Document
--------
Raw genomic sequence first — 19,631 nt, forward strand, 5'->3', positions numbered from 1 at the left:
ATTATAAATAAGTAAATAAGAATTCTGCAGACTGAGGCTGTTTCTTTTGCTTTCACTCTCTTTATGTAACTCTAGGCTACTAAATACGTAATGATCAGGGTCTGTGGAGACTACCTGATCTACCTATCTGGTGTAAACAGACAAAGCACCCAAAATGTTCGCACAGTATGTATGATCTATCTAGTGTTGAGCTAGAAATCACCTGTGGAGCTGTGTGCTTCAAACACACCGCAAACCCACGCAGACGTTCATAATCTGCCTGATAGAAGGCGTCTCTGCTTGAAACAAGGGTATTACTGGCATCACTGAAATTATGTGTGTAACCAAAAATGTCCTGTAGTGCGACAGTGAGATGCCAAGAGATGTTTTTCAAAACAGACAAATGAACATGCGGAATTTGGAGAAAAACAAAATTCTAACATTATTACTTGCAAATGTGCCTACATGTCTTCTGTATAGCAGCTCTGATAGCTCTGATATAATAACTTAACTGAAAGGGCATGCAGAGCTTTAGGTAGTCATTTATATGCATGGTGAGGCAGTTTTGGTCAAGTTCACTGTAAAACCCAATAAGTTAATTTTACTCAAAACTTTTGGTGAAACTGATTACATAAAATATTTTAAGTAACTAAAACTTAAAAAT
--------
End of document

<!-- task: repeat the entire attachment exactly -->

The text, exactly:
Raw genomic sequence first — 19,631 nt, forward strand, 5'->3', positions numbered from 1 at the left:
ATTATAAATAAGTAAATAAGAATTCTGCAGACTGAGGCTGTTTCTTTTGCTTTCACTCTCTTTATGTAACTCTAGGCTACTAAATACGTAATGATCAGGGTCTGTGGAGACTACCTGATCTACCTATCTGGTGTAAACAGACAAAGCACCCAAAATGTTCGCACAGTATGTATGATCTATCTAGTGTTGAGCTAGAAATCACCTGTGGAGCTGTGTGCTTCAAACACACCGCAAACCCACGCAGACGTTCATAATCTGCCTGATAGAAGGCGTCTCTGCTTGAAACAAGGGTATTACTGGCATCACTGAAATTATGTGTGTAACCAAAAATGTCCTGTAGTGCGACAGTGAGATGCCAAGAGATGTTTTTCAAAACAGACAAATGAACATGCGGAATTTGGAGAAAAACAAAATTCTAACATTATTACTTGCAAATGTGCCTACATGTCTTCTGTATAGCAGCTCTGATAGCTCTGATATAATAACTTAACTGAAAGGGCATGCAGAGCTTTAGGTAGTCATTTATATGCATGGTGAGGCAGTTTTGGTCAAGTTCACTGTAAAACCCAATAAGTTAATTTTACTCAAAACTTTTGGTGAAACTGATTACATAAAATATTTTAAGTAACTAAAACTTAAAAAT